A fragrance policy pre-empts most issues related to strong odors and provides the company with strong grounds to take action against those who violate the policy. Without a policy, the employee may challenge any punitive action as a violation of their civil liberties.
Many public and private organizations have fragrance policies that restrict or regulate the use of substances emitting strong odors. Among government agencies, the U.S. Census Bureau, the Centers for Disease Control (CDC), the Portland Police Department, and the City of Detroit have taken the lead on this issue. The policy at the CDC, for instance, bans the use and application of scented products such as perfume, cologne, air fresheners, deodorants, lotions, magazines, candles, and cleaning products in the work area, but permits scent-free versions of the same products.
A good policy regulates the type and nature of perfumes that employees can use at work. It may, for instance, declare an odorless work environment and ban employees from wearing any perfumes, aftershaves, colognes, or any other scented products, and/or prohibit them from carrying clothing, magazines, or personal items having detectable fragrances. A comprehensive prohibition also covers scented gifts, flowers, candles and other items. The policy should also specify the punishment for non-compliance. Options include asking the employee to wash off the scent, change their clothing, or return home and cover the absence with vacation days. Failure to comply with the rule invites disciplinary procedures, just as failure to comply with other rules would. Counseling is a recommended first step and termination as an extreme-case last resort.
A good policy extends the prohibition to suppliers and sub-contractors. The contracts executed with such channel partners should specify that the company would deny entry to representatives wearing strong fragrances. The tricky issue, however, is with visitors and customers. No business can afford to turn away customers just because they happen to wear a strong perfume. The only option is to display prominent messages at entry points that read something like “We strive to ensure the comfort and safety of staff and visitors by encouraging a smoke free and fragrance free environment" and then ensure that staff in direct contact with customers do not have an allergy or sensitivity.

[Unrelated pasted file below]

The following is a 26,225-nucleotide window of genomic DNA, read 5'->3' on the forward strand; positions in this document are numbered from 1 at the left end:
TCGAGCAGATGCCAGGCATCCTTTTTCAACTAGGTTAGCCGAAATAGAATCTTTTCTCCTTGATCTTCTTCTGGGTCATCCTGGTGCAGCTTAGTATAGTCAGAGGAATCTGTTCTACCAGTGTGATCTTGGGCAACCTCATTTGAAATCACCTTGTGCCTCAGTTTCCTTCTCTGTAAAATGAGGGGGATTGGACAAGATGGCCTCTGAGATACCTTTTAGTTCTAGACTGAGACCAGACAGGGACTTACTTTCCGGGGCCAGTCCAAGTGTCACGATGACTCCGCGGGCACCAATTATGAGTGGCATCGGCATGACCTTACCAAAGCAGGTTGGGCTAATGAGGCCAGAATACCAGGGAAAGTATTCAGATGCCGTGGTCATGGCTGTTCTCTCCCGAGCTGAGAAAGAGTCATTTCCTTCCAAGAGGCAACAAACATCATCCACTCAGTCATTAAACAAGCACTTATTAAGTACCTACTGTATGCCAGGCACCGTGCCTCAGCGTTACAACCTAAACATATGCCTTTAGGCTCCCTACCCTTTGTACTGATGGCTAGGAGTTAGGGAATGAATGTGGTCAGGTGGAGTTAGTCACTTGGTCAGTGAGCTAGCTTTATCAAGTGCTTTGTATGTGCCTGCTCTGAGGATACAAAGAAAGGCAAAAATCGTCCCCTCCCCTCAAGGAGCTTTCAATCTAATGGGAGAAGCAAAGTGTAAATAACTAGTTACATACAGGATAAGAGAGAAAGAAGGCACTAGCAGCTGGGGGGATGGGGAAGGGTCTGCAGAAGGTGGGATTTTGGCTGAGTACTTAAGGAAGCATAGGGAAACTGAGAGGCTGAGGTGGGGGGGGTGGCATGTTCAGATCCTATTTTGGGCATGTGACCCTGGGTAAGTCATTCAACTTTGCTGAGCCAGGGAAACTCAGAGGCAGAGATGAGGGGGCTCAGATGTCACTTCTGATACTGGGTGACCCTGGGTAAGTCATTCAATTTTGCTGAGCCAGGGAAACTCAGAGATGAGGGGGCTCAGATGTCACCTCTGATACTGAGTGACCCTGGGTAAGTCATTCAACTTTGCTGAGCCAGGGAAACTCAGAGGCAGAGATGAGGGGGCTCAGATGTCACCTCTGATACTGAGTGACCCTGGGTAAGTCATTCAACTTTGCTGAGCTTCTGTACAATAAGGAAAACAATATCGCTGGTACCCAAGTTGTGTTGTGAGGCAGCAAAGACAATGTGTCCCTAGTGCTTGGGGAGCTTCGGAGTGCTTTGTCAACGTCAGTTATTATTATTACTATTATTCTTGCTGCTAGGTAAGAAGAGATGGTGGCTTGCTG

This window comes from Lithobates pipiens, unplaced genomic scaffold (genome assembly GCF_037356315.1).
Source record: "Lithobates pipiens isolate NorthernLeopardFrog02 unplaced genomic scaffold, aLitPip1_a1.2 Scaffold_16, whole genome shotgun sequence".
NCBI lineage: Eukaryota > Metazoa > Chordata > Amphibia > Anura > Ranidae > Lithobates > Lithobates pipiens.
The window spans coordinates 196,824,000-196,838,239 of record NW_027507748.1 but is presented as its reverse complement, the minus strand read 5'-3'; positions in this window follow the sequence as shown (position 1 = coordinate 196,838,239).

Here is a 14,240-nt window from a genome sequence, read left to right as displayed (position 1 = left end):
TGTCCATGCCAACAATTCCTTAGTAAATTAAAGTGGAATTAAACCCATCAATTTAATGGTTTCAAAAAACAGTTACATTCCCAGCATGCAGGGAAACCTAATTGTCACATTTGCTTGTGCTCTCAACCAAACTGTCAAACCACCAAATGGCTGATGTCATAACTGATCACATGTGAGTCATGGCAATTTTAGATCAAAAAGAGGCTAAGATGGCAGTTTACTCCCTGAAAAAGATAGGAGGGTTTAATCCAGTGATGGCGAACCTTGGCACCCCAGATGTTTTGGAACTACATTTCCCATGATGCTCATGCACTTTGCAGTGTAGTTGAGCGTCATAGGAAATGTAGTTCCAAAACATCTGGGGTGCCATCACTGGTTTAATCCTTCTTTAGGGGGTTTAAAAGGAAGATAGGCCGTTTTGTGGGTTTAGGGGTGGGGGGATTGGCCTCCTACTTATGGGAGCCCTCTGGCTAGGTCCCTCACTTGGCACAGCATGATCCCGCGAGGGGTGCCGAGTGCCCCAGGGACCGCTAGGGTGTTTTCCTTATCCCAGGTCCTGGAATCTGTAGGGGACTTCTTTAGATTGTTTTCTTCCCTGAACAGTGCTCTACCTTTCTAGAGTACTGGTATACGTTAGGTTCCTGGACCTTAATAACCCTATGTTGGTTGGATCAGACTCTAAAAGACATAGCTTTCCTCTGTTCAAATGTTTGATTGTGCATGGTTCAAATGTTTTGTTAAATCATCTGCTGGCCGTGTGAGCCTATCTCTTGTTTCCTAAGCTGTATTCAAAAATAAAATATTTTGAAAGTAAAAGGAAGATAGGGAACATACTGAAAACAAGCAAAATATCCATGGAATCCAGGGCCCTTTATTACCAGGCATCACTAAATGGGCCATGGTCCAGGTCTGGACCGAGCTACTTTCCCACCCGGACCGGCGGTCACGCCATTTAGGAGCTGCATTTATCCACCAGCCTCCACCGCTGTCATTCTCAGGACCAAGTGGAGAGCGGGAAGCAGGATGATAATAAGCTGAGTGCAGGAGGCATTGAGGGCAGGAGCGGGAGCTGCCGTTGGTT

The criticisms against such policies are that it violates civil liberties and inappropriately infringes on a person’s private habits. Individuals with chemical sensitivities can react strongly to offensive odors, and as such, employers are within their rights to insist on a fragrance-free work space to ensure a comfortable and safe working environment for all. Conversely, employers do not have to provide reasonable accommodation just because someone's perfume, aftershave, or the air freshener bothers another employee. The requirement for reasonable accommodation applies only when the odor cause severe hardship that renders the employee incapable of work.